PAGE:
Skip to comments.Record number of couples committing financial infidelity
Posted on 02/17/2014 5:52:19 AM PST by SeekAndFind
A record 1-in-3 American couples is cheating, a shocking study reveals on this Valentines Day weekend.
This infidelity is of the financial kind, but no matter the roller-coaster emotional and economic consequences can be just as devastating as any other betrayal.
From secret credit-card spending on fine dining, bubbly and caviar to hidden receipts for beauty treatments, spas and other luxuries (as well as addictions), couples are financially cheating on each other as never before.
They often get caught during critical turning points a bad credit score, for instance, might show up after a joint mortgage application. One spouse may have maxed out the credit cards or missed some payments.
Let me tell you, said financial adviser Jimmy Lee at Las Vegas-based Wealth Consulting Group, Ive seen many situations here in Las Vegas where couples are getting divorced because of gambling or other addictions hidden by a spouse until it is too late to save the marriage. The numbers are off the financial charts.
Seventy-six percent of respondents to a National Endowment for Financial Education (NEFE) study conducted by Harris Interactive say financial cheating by a spouse has hurt their relationship, 10 percent said it ultimately led to divorce, and 8 percent blamed it for a separation.
(Excerpt) Read more at nypost.com ...
Legal gambling here, the libs in charge couldn't wait to get the tax $$$ booty from it.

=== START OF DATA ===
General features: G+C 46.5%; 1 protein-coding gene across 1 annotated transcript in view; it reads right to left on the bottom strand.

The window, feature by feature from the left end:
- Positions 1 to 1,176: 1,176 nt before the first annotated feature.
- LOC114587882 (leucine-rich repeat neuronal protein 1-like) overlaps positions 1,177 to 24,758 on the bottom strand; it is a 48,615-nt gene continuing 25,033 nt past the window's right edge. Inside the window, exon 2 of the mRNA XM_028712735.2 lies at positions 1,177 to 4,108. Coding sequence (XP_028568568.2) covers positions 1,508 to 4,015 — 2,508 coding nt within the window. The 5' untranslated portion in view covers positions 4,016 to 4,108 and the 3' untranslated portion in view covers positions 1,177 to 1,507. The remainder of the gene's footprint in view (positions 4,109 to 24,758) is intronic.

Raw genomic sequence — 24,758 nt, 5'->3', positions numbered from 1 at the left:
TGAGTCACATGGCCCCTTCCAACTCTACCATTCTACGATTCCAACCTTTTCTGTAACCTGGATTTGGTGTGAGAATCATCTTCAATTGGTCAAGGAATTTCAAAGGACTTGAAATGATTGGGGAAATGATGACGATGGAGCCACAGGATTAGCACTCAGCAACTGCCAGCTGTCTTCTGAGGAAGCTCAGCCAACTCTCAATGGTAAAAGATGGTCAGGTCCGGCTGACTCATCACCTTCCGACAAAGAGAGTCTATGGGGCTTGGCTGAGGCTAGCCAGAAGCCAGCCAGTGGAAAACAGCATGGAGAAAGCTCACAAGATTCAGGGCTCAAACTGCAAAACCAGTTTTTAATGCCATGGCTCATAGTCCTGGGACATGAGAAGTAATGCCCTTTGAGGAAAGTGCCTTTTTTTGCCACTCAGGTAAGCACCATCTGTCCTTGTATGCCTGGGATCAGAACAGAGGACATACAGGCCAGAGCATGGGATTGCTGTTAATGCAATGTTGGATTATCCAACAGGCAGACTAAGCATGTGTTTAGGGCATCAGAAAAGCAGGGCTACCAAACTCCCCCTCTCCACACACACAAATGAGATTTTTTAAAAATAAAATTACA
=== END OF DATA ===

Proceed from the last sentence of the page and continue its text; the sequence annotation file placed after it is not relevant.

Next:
What they care if it ruins marriages? They are marrying men to each other to make up for it.
Can we divorce the government when it commits “financial infidelity” against us?
The way to solve this problem is to have three accounts (and not exclusively bank accounts).
The first account is shared, with both husband and wife’s name on it, and is used solely for routine expenses, such as mortgage or rent, water, power and phone, cable TV and Internet, insurance, etc. Thus is should be very easy to “audit” on a monthly basis.
The second and third accounts are personal accounts, with one for the wife and one for the husband, with *just* their name on the account. While this includes a slight risk of delayed recovery by the other if one of them dies, it is *very* reassuring to both that they have a personal reserve, that is for their own use, without consultation.
Importantly, all three accounts need to have regular deposits as well, with priority to the shared account, then an even division of the rest of the income.
A great benefit of doing things this way is that it makes personal luxuries just that. If you want to buy it, it comes out of “your hide”.
In audiophile circles when discussing specs on equipment the mention of a high SAF often comes up.
SAF = Spouse Approval Factor.
Financial dishonesty ruins many marriages. Next to love, financial integrity is the most important thing in a marriage IMHO.
Early in our marriage my wife and I set a limit we each could spend without consultation with the other. 40 plus years ago it was around $20, today it is around $200 (the amount is not a fix one but a suggestion).
Anything over that is considered a “major” purchase and we discuss it. Usually we can come to an agreement. Not always, so the issued is tabled for a later discussion. Sometimes it takes us months to finally agree on a major item.
Lastly, once a month we sit down and go over our financial condition including net worth as well as upcoming expenses. While I pay the bills and keep the check book it is always available for her to look at.
This seems to work for us, not sure how it would work for others.
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